John Warhola, an older brother of the Pop artist Andy Warhol and one of the original three trustees of the Andy Warhol Foundation for the Visual Arts, died last Friday in Pittsburgh. He was 85 and lived in Freedom, Pa. The cause was complications of pneumonia, his son Jeffrey said.
ARTKABINETT social network for fine art collectors notes the passing of this monumental art personality who helped create and sustain the Warhol legacy.
Although Mr. Warhola was only three years older than Andy, the youngest of three brothers, he assumed a parental role after the death of their father in 1942.
When Paul Warhola (pictured in photo below to the right of John), the oldest of the three brothers got married, their father called John to his bedside and instructed him to take charge of young Andy -- making sure Andy attended college.
Their father, Andrej, for set aside postal savings bonds sufficient to cover two years of education.
Victor Bockris, in his book “Warhol: The Biography,” quoted Mr. Warhola as recalling that their father had said, “You’re going to be real proud of him, he’s going to be highly educated, he’s going to college.”
John Warhola scraped together money to help Andy finish his education at the Carnegie Institute of Technology (now Carnegie-Mellon University). After his younger brother left for New York in 1949, he called him every Sunday for the next 38 years to keep tabs on him.
Andy Warhol, who dropped the final “a” from the family name, died in 1987 and left instructions that his estate be used to create a foundation for the support of the visual arts and that his brother John be made a trustee.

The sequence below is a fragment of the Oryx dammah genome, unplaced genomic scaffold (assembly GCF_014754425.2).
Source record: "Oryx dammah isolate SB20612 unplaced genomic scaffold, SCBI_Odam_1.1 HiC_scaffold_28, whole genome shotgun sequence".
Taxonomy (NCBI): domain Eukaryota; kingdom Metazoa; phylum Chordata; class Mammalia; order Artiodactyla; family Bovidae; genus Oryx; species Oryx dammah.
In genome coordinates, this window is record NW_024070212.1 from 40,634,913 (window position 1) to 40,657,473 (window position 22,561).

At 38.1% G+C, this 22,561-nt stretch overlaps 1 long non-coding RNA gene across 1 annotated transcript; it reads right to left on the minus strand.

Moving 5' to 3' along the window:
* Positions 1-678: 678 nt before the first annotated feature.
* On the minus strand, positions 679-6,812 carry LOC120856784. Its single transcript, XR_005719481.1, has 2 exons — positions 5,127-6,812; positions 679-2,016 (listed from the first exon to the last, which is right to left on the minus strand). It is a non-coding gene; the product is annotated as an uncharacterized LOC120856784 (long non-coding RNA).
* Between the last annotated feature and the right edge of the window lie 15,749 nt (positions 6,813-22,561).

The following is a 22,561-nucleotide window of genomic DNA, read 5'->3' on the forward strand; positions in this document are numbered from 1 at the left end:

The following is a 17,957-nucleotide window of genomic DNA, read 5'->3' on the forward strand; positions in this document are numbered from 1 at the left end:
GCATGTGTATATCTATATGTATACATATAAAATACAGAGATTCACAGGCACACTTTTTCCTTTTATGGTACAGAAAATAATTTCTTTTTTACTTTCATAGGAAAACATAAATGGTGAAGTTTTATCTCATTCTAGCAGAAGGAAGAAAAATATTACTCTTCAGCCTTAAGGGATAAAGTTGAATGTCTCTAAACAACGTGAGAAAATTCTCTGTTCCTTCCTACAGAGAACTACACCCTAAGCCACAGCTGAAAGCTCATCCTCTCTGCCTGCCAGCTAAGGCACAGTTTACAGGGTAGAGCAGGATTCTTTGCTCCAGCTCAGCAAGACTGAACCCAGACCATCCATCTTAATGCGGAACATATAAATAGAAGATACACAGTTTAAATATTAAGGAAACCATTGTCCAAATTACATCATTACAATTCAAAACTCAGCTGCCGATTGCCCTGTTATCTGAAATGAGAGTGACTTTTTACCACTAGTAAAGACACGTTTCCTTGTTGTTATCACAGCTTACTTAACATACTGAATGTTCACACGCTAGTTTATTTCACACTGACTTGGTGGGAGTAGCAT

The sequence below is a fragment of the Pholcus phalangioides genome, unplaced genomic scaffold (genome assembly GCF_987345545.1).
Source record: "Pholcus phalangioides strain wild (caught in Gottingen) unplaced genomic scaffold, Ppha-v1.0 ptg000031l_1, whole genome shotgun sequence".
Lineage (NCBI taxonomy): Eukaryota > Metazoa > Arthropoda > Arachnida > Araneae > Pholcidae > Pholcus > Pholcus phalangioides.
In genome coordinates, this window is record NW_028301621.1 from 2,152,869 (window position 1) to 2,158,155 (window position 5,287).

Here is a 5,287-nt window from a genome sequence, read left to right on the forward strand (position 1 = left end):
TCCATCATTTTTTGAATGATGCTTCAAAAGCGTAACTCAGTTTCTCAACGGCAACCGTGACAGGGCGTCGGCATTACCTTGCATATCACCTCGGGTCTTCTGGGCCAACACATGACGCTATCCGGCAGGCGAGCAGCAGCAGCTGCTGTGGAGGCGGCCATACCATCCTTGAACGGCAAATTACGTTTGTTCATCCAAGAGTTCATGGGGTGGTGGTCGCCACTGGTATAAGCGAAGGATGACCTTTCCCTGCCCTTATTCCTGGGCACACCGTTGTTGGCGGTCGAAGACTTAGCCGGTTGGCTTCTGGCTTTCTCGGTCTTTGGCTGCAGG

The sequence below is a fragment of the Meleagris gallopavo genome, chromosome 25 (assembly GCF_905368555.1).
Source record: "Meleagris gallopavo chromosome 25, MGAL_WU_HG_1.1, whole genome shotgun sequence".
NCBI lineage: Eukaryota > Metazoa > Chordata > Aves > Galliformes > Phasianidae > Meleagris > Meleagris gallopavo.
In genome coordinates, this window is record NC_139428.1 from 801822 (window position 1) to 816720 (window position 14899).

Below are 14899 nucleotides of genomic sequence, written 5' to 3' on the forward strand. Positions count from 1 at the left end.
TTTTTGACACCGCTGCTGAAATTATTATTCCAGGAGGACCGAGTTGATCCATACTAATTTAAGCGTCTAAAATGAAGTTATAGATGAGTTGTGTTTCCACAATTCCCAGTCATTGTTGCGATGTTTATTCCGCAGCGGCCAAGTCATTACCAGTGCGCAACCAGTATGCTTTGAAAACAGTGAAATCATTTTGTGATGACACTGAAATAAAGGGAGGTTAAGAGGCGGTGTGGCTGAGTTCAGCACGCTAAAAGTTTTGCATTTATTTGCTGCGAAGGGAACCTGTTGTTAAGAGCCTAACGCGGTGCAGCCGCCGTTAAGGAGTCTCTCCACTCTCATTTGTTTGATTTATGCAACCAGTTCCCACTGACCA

Mr. Warhola served as a vice president of the foundation for 20 years, playing an important role in establishing the Andy Warhol Museum in Pittsburgh and creating a Warhol museum near the village in Slovakia where their parents were born.
John Warhola was born May 31, 1925, in Pittsburgh. After attending the Clifford B. Connelly vocational school, he worked in a machine shop and drove an ice cream truck before going to work in 1966 for Sears, where he installed television antennas and sold appliance parts in a warehouse.
In addition to his son Jeffrey, of New Wilmington, Pa., he is survived by his sons Donald and Mark, both of Cranberry, Pa.; a brother, Paul, of West Homestead, Pa.; and two grandchildren.
One of Mr. Warhola’s first initiatives as a trustee of the Warhol Foundation was to give several Warhol drawings to the town of Medzilaborce in Slovakia, near Mikova.
More artworks followed, and the foundation donated the money to open a museum there in 1991.
The Andy Warhol Museum of Modern Art (pictured right), as it is now known, has 20 Warhols in its permanent collection, which consists entirely of works by Warhol and other family members, notably his brother Paul, a scrap dealer and chicken farmer who took up art late in life.
John Warhola was a strong, persistent voice arguing that Pittsburgh, too, should have a museum dedicated to his brother’s work.
“I think with all the museums they already got in New York, they wouldn’t appreciate another one,” he told The Washington Post in 1994, the year the Pittsburgh museum opened as a joint venture of the Warhol Foundation, the Dia Foundation and the Carnegie-Mellon Institute.
In addition to his duties as a trustee, Mr. Warhola took on the role of personal curator of his brother’s pre-Manhattan years.
Visiting art-world dignitaries and reporters could count on him for a tour of South Oakland, the neighborhood where the brothers grew up, and a visit to St. John the Baptist Byzantine Catholic Cemetery in Bethel Park, where Andy Warhol is buried and where pilgrims often leave a soup can or Brillo pad on his gravestone.